Hand-painted signs greet passersby at Schellville Grill's cozy roadside shack, hinting that homemade meals await inside. Though the restaurant's façade emanates a rustic vibe, the kitchen teems with formal expertise from the Culinary Institute of America, owner Matthew Nagan's alma mater. Here, Matthew rubs beef tri-tips in a mélange of dried chipotle, natural smoke flavor, and hand-ground black pepper, marinates them for 24 hours, then grills them over hot coals, hickory chips, and dried wine vines. This sweet and spicy meat stars in several house specials, including a ranchero quesadilla and a sandwich that's lured Food Network's Guy Fieri to Matthew's smokehouse.
On a flower-lined patio, diners pair live music and local wine with gourmet sweets from Matthew's sister, Emily. Available in flavors such as chocolate zinfandel and espresso cinnamon, whole cakes can be ordered for pickup or enjoyed at private parties in the restaurant's dining room or safe deposit box.
Romeo’s Pasta & Pizza's pie slingers orchestrate medleys of toppings atop sourdough crust, which is crafted fresh daily on the restaurant premises. Pore over the menu of create-your-own pizzas and specialty creations, such as the roasted vegetable pie, which sports zucchini, red onions, sweet peppers, and feta. On the playground of the meat combination pizza, canadian bacon, pepperoni, salami, and sausage huddle up for a game of two-hand touch against diner's taste buds. Diners quaff soft drinks, domestic or premium beer, or Salmon Creek white zinfandel and pinot noir to cleanse the palate without having to glide open-mouthed down a slip ‘n’ slide.
Wild Goat Bistro, winner of the Petaluma People's Choice Awards' Best New Restaurant 2010, plays host to fresh, local ingredients and wines from around the world. Enjoy a glass of Louis Jadot Chardonnay 2008 ($9) as you imbibe oven-roasted prawns, which slow dance with garlic breadcrumbs and melted mozzarella in a summer rain of butter and wine ($8.50). The 10-inch Neapolitan-style pizza—the bistro’s house specialty—cradles an orchestra of ingredients with a thin, crispy crust. Guests can commission the chefs to sculpt one in Mediterranean style—artichokes, mushrooms, kalamata olives, grape tomatoes, red onion, and mozzarella over pesto sauce ($12.75)—or in the meaty form, known as the Fog Lifter—spicy fennel sausage, applewood smoked bacon, pepperoni, and mozzarella over tomato sauce ($12.75). Any pizza, except for the That'sa Meatball, can be made with gluten-free crust.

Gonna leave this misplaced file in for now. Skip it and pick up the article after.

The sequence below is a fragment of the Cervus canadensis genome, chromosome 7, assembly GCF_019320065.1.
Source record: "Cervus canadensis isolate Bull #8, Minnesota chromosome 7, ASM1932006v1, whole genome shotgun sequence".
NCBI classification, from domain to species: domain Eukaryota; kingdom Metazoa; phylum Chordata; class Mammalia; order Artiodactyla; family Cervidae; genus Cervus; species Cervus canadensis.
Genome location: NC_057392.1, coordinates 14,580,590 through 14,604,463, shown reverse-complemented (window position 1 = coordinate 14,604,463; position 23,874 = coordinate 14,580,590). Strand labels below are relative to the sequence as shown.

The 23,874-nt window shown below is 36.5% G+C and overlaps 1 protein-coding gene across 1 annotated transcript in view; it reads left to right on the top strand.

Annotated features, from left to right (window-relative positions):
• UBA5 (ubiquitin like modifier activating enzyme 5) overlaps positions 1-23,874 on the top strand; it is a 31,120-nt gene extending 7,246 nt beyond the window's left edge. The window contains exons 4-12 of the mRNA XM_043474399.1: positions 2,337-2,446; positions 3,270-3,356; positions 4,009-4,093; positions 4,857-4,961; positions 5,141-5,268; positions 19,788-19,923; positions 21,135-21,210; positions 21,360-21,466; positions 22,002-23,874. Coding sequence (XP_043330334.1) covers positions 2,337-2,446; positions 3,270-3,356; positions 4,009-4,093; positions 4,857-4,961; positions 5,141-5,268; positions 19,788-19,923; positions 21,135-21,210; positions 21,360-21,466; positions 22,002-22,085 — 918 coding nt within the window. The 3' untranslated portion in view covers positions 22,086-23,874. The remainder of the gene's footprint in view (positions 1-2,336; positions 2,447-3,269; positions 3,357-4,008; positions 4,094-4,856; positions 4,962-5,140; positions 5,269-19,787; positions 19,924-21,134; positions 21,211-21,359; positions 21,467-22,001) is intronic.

With its exposed brick walls and dark woods, Risibisi Restaurant would feel right at home among the trattorias lining the streets of northern Italy. Chalk that sensation up to owner Marco Palmieri, a native of Trieste. Under his stewardship, the award-winning establishment has garnered praise from Zagat and the Michelin Guide.
Though everything about Risibisi is Italian, its roots are actually planted firmly in Californian soil. The restaurant relies almost exclusively on ingredients produced by local farms throughout Sonoma County. Chefs transform those elements into fried eggplant paninis with goat cheese for lunch and around 10 different pastas for dinner. They also create succulent entr?es such as braised lamb shank with pistachio-olive pesto. A full bar allows guests to sip authentic cocktails while waiting for a table, or for a handy dining companion to build one out of toothpicks and bubblegum.
Since its first pizzeria opened in 1978 in Palo Alto, Mountain Mike’s Pizza has stretched to encompass more than 150 restaurants throughout the West Coast. From the meat-laden Pike’s Peak to the vegetarian-friendly Mt. Veggiemore, 12 specialty pizzas—most of them named after mountains—arrive in portions from small to extra large, which can feed up to eight patrons or spark nostalgia in homesick, city-dwelling mountain goats. Diners can also choose their own conglomeration of ingredients, ranging from Louisiana-style hot links to sun-dried tomatoes, and supplement pies with an all-you-can-eat salad bar or a quintet of appetizer options including wings and jalapeño poppers.
Though a typical sports bar’s main draw is usually its arsenal of flat-screen TVs, things run a little differently at Seasons Pizzeria Sports Bar & Grill. Nine 42-inch sportscasting screens do hang from the eatery’s walls, yet the real entertainment comes from the open kitchen, where acclaimed chef Glenn Cybulski hand-tosses thick California–style dough in front of diners' eyes before sliding it into a wood-fired oven imported directly from Italy. The chef cooks up a list of predesigned pies, from a crispy neopolitan to the meat-packed Carne, but also leaves some of the innovation to customers, customizing create-your-own pizzas topped with fixings such as canadian bacon and artichoke hearts. Aside from spinning out the decadent dough, the head chef also lends his talents to hand-pattied burgers, locally caught seafood, and slow-roasted barbecue slathered in homemade sauce and butterfly kisses.